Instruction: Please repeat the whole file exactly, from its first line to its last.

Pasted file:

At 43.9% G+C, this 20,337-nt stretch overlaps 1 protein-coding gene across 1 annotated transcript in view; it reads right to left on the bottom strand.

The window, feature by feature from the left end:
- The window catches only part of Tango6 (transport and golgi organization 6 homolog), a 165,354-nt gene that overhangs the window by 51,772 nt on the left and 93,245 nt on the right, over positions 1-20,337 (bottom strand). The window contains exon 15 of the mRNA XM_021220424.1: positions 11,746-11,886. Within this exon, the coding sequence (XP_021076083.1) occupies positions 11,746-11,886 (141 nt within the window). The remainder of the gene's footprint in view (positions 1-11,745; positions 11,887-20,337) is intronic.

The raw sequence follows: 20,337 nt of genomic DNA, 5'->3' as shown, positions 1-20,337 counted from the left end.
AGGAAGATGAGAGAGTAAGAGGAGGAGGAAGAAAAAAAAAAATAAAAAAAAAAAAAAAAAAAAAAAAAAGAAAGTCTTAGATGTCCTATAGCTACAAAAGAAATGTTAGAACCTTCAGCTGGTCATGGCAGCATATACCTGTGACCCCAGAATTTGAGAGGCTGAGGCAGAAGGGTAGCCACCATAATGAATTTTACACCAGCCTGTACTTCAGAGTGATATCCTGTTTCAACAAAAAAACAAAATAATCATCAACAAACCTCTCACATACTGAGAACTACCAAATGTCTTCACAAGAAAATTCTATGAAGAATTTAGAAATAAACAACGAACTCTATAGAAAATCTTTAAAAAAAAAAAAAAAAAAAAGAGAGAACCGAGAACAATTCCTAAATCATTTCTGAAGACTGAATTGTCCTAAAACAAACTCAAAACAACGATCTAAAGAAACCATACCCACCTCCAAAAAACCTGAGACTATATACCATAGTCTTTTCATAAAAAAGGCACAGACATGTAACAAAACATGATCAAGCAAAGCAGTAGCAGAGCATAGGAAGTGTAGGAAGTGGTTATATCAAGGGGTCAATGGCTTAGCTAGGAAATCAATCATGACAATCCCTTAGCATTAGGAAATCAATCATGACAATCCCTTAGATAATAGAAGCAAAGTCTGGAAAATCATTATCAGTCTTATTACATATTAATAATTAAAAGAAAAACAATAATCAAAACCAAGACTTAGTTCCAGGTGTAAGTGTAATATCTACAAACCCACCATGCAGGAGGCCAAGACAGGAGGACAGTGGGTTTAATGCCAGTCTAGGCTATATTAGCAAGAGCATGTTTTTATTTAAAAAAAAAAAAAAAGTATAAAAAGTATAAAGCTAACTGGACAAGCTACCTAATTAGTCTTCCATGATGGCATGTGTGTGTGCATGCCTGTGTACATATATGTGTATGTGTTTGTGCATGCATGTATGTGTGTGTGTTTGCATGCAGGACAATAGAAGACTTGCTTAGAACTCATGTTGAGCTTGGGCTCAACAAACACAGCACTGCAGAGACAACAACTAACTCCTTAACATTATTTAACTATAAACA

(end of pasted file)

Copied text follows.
At 43.9% G+C, this 20,337-nt stretch overlaps 1 protein-coding gene across 1 annotated transcript in view; it reads right to left on the bottom strand.

The window, feature by feature from the left end:
- The window catches only part of Tango6 (transport and golgi organization 6 homolog), a 165,354-nt gene that overhangs the window by 51,772 nt on the left and 93,245 nt on the right, over positions 1-20,337 (bottom strand). The window contains exon 15 of the mRNA XM_021220424.1: positions 11,746-11,886. Within this exon, the coding sequence (XP_021076083.1) occupies positions 11,746-11,886 (141 nt within the window). The remainder of the gene's footprint in view (positions 1-11,745; positions 11,887-20,337) is intronic.

The raw sequence follows: 20,337 nt of genomic DNA, 5'->3' as shown, positions 1-20,337 counted from the left end.
AGGAAGATGAGAGAGTAAGAGGAGGAGGAAGAAAAAAAAAAATAAAAAAAAAAAAAAAAAAAAAAAAAAGAAAGTCTTAGATGTCCTATAGCTACAAAAGAAATGTTAGAACCTTCAGCTGGTCATGGCAGCATATACCTGTGACCCCAGAATTTGAGAGGCTGAGGCAGAAGGGTAGCCACCATAATGAATTTTACACCAGCCTGTACTTCAGAGTGATATCCTGTTTCAACAAAAAAACAAAATAATCATCAACAAACCTCTCACATACTGAGAACTACCAAATGTCTTCACAAGAAAATTCTATGAAGAATTTAGAAATAAACAACGAACTCTATAGAAAATCTTTAAAAAAAAAAAAAAAAAAAAGAGAGAACCGAGAACAATTCCTAAATCATTTCTGAAGACTGAATTGTCCTAAAACAAACTCAAAACAACGATCTAAAGAAACCATACCCACCTCCAAAAAACCTGAGACTATATACCATAGTCTTTTCATAAAAAAGGCACAGACATGTAACAAAACATGATCAAGCAAAGCAGTAGCAGAGCATAGGAAGTGTAGGAAGTGGTTATATCAAGGGGTCAATGGCTTAGCTAGGAAATCAATCATGACAATCCCTTAGCATTAGGAAATCAATCATGACAATCCCTTAGATAATAGAAGCAAAGTCTGGAAAATCATTATCAGTCTTATTACATATTAATAATTAAAAGAAAAACAATAATCAAAACCAAGACTTAGTTCCAGGTGTAAGTGTAATATCTACAAACCCACCATGCAGGAGGCCAAGACAGGAGGACAGTGGGTTTAATGCCAGTCTAGGCTATATTAGCAAGAGCATGTTTTTATTTAAAAAAAAAAAAAAAGTATAAAAAGTATAAAGCTAACTGGACAAGCTACCTAATTAGTCTTCCATGATGGCATGTGTGTGTGCATGCCTGTGTACATATATGTGTATGTGTTTGTGCATGCATGTATGTGTGTGTGTTTGCATGCAGGACAATAGAAGACTTGCTTAGAACTCATGTTGAGCTTGGGCTCAACAAACACAGCACTGCAGAGACAACAACTAACTCCTTAACATTATTTAACTATAAACA